How we’re recreating the Peacock Dress

How we’re recreating the Peacock Dress

The base fabrics will be embroidered in India by around 20 skilled “zardosi” embroiderers. The entire embroidery work will take three to four weeks to complete. The skirt will be embroidered in one piece: a large expanse of fabric will be rolled up and stretched on a frame, and the embroiderers will work from the middle outwards, unrolling as they go, so that the goldwork is not crushed.

It will then be flown to England, where I will cut, assemble and complete the gown, to be worn over recreations of the elaborate and beautiful underthings of the period.

Above left is my own embroidery sample, and above right, the sample completed by the Indian embroiderers. To illustrate the skill and experience of the Indian craftsmen, it should be noted that working alone, it would have taken me 30,000 hours to complete the embroidery for the whole dress, working at my fumbling amateur rate, whereas they will take around 8400 hours. In other words, the pros work three to four times faster than I do!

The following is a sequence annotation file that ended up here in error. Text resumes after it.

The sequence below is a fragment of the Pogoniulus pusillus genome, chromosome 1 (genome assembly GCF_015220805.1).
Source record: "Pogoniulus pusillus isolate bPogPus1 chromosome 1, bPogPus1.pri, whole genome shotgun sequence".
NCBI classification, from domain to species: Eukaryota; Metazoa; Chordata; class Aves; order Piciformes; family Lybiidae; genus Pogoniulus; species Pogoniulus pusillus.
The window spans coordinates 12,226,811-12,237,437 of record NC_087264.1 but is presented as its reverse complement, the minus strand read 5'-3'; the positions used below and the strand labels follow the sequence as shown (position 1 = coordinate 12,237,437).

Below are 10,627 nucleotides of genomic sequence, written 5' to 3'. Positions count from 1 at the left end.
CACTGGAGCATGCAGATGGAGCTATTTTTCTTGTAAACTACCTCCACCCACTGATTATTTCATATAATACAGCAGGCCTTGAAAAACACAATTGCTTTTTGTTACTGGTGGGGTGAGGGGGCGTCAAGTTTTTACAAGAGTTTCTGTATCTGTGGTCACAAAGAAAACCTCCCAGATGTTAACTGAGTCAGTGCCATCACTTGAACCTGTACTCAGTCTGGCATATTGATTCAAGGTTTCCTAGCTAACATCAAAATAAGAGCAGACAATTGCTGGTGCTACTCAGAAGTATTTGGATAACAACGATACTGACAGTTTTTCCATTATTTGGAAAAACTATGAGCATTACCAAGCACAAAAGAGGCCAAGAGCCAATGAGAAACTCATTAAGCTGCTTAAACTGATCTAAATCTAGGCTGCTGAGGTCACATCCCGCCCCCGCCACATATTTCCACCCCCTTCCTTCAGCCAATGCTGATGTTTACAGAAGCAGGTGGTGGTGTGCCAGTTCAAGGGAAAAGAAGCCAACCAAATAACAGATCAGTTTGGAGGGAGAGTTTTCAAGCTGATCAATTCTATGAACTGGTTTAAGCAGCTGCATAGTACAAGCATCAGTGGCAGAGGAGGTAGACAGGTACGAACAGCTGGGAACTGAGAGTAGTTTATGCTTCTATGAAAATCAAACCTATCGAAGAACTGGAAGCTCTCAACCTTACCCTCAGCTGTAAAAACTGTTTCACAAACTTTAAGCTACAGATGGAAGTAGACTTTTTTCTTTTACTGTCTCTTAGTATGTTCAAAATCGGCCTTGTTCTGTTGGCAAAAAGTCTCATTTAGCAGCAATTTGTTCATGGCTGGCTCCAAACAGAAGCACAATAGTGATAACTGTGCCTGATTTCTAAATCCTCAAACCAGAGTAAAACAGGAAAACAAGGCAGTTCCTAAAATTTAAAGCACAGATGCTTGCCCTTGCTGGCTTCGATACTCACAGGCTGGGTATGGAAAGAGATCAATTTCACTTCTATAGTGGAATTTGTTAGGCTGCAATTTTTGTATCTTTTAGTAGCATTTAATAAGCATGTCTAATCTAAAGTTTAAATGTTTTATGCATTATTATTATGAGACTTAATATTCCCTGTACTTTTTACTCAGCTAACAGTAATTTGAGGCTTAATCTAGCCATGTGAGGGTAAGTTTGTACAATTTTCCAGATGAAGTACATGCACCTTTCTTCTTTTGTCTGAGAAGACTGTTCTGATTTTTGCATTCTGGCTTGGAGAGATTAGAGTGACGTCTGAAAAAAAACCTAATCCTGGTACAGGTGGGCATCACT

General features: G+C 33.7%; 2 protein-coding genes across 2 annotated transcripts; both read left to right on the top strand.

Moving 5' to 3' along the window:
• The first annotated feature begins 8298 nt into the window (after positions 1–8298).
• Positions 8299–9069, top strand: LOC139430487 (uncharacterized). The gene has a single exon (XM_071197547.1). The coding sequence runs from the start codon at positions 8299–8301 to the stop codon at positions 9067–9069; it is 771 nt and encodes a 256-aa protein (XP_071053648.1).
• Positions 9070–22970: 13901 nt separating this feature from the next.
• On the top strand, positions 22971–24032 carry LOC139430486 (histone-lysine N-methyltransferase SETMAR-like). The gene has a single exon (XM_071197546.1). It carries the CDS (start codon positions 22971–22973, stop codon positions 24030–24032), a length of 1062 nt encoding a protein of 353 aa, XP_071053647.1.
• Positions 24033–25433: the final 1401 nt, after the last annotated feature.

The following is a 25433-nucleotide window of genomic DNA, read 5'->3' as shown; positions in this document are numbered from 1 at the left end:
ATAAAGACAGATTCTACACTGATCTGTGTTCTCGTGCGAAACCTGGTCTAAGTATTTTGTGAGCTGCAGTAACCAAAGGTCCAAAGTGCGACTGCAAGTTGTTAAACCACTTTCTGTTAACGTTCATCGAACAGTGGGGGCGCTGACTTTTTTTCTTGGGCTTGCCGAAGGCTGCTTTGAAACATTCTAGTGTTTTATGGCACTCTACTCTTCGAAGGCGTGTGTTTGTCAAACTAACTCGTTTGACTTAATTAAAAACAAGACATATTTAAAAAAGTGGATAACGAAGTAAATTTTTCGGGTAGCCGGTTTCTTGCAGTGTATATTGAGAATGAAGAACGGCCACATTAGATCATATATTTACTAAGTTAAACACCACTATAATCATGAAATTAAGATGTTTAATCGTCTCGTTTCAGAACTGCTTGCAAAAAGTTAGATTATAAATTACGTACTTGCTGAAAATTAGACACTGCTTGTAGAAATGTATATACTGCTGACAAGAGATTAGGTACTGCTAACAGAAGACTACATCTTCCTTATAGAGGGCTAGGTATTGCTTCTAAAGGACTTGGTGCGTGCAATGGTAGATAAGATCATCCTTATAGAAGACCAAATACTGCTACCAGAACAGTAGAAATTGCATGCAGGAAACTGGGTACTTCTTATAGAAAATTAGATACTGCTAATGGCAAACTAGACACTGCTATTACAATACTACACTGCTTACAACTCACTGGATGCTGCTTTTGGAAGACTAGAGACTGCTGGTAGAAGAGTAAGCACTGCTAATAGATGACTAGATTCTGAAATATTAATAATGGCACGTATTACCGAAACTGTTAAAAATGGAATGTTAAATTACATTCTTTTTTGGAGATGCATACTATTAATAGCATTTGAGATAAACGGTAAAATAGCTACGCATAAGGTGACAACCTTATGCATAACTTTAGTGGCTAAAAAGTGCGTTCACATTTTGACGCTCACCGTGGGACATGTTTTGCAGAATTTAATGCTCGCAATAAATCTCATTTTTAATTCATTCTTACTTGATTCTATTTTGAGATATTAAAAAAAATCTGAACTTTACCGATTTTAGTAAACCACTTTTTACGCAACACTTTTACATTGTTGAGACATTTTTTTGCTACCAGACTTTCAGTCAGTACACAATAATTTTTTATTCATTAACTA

Skills

Posted on

June 29, 2014

6 Comments

  1. what is the technique name is _which was used to make the emridory

    Reply
    • Goldwork.

      Reply
  2. Are these embroidered at a different scale, or is the shot on the right a tighter view than the one on the left?

    Reply
    • Good question! I can see why that seems confusing! They’re on a different scale. The right hand sample has bigger feathers than the left. On the dress, they start very small at the waist and get larger and larger toward the hem, so the sample was not requested to be a particular size.

      Thank you for your interest, Jane!

      Reply
  3. Are you also using the beetle wings for the feather “eye”?

    Reply
    • That’s right Jeanne, the beetle wings are for the eyes of all the feathers.

      Reply

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